Fun Fact: In 2020, 3 Feet High & Rising was ranked as one of the greatest albums of all time and as of this year (2023), the critically acclaimed album alongside other classic albums by the group including ‘Stakes Is High’ and ‘De La Soul is Dead’ has been made available on all streaming services. 

Biz Markie experienced similar fate when his single “Alone Again” sampled Gilbert O’Sullivan’s 1972 hit, “Alone Again (Naturally)” without clearance leading to a payment of $250,000 in damages to O’Sullivan and an injunction to prevent all further sales of Biz Markie’s single and the album upon which it featured. Known for his comedic persona as a rapper,  Markie would go on to name his follow up album in 1993 “All Samples Cleared” as a humorous reference to the copyright infringement lawsuit that he was involved in with O’ Sullivan.

Obtaining clearance is essential when incorporating samples from another person’s music as it is the process of obtaining legal rights to use intellectual property in another person’s work. With technology moving at an even faster rate than before in music creation,  discovering music and platform distribution, the industry must look at ways in which artistic integrity is maintained whilst facilitating the ongoing evolution of the art of sound in time.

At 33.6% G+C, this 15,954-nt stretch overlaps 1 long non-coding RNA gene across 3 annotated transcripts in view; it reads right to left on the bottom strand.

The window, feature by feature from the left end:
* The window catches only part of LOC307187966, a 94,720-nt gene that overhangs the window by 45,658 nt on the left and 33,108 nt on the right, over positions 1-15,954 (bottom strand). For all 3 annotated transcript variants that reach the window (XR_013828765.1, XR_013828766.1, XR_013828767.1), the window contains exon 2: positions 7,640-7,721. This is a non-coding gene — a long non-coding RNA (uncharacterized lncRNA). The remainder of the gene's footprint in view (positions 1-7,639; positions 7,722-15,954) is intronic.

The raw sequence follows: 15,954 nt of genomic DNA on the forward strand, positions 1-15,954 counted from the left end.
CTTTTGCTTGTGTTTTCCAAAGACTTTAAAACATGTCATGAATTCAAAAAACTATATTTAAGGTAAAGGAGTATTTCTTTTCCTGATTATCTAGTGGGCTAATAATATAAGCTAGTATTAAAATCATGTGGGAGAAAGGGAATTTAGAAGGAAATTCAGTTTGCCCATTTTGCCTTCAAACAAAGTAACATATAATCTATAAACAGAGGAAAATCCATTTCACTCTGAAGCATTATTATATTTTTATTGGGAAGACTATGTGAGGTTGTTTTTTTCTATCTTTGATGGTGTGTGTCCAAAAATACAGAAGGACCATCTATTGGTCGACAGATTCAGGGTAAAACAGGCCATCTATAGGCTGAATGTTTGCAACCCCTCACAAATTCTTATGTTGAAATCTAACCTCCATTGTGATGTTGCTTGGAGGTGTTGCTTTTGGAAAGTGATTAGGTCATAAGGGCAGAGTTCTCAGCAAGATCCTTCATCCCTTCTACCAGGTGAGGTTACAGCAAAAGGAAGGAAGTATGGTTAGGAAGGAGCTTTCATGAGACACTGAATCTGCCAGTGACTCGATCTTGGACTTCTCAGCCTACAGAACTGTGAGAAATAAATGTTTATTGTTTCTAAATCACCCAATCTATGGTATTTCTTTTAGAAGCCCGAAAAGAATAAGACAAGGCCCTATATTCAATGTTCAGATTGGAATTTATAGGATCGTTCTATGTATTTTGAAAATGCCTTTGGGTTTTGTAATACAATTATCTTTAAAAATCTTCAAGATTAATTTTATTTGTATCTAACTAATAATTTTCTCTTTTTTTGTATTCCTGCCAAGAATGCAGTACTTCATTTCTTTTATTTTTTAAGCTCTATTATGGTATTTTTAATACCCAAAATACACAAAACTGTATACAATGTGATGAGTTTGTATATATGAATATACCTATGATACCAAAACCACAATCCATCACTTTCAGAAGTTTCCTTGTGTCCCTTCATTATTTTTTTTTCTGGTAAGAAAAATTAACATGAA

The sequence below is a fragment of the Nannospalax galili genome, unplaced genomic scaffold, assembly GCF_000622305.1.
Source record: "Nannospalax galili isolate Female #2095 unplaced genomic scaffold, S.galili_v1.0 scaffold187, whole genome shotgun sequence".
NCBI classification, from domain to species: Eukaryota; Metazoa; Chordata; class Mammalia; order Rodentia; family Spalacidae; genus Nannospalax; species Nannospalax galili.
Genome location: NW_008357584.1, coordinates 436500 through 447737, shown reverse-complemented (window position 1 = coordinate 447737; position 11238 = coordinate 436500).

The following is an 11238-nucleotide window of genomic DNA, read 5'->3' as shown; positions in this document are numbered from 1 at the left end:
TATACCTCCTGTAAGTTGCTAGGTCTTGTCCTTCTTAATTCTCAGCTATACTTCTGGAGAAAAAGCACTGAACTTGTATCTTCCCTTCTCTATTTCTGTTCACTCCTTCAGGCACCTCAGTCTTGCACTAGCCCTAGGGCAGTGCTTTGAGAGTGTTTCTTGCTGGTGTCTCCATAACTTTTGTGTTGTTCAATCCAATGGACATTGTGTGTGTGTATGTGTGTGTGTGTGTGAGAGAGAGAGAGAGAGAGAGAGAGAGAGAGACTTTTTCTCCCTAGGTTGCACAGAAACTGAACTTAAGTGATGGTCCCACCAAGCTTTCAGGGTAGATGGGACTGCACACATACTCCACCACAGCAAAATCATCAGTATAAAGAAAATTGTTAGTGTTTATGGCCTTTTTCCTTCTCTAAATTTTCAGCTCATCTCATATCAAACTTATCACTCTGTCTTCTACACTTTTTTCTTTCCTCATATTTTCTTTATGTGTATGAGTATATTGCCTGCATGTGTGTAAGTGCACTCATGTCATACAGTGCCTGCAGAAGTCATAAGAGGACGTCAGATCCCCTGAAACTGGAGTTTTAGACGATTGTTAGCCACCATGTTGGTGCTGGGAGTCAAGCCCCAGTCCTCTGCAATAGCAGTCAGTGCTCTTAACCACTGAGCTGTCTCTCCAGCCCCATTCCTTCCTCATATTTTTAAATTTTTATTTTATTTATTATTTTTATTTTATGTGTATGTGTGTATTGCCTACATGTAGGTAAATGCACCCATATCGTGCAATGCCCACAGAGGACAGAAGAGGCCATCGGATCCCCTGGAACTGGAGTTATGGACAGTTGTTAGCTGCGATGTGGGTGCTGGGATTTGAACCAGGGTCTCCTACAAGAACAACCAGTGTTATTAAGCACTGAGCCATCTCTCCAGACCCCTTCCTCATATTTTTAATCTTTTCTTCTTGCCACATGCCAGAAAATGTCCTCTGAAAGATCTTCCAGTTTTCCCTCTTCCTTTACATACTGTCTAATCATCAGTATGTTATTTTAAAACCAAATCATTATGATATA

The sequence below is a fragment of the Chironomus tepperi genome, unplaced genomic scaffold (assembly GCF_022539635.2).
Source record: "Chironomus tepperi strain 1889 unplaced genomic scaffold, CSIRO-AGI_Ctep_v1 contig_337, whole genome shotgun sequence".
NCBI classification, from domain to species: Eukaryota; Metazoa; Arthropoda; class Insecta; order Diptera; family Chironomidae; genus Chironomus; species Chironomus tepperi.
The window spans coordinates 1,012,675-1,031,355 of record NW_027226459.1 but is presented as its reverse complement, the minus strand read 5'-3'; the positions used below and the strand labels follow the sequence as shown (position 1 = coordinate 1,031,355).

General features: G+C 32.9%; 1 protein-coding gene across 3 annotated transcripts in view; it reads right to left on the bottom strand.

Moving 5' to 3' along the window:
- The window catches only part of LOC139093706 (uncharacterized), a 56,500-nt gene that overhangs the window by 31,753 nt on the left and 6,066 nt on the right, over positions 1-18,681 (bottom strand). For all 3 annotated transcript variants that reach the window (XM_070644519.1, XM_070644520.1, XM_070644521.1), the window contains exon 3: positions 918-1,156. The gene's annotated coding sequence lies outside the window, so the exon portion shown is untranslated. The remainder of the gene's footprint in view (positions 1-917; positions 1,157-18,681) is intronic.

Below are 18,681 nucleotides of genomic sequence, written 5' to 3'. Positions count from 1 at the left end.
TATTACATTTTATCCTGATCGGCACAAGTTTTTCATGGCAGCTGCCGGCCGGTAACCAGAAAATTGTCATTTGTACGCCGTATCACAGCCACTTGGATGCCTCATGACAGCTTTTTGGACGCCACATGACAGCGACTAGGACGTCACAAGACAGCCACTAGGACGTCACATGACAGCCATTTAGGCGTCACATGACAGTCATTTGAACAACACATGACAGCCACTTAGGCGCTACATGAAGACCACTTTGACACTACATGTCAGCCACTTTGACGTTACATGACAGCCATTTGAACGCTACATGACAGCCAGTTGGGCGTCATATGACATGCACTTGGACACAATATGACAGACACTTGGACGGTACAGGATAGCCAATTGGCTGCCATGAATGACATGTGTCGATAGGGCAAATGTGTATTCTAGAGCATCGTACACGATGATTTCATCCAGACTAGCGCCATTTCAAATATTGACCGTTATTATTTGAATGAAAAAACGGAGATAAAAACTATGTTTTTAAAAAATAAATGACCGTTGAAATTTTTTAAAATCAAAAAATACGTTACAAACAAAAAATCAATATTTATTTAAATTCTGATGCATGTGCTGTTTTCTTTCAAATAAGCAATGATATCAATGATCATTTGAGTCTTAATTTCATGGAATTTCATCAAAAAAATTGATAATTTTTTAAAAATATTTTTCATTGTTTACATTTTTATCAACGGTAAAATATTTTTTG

Today HipHop stands as an unstoppable force – it is more than just music;  it is a lifestyle, a feeling, an emotion. It influences everything from runway fashion choices to the colloquialism that we use. Hiphop serves as a storytelling narrative depicting the realities faced along the way and also showcasing the ground-breaking achievements it has amassed over the years. From presidential campaigns to art gallery discussions, Hiphop permeates every aspect of society and is embraced by individuals of all genders and ages. When you see it, you know it and as we celebrate HipHop’s 50th year, the phenomenon of what it is will continue to evolve and shift culture. The sense of culture, community and legacy  is ever present and continues to give rise to a new generation of artists that are adapting it to express their own voices. So, the next time you hear a Nile Rodgers riff or a drum pattern from the Funky Drummer, laced with a hard hitting beat and a drill music bass, you might just find yourself in the groove of a HipHop beat (and hopefully a cleared sample).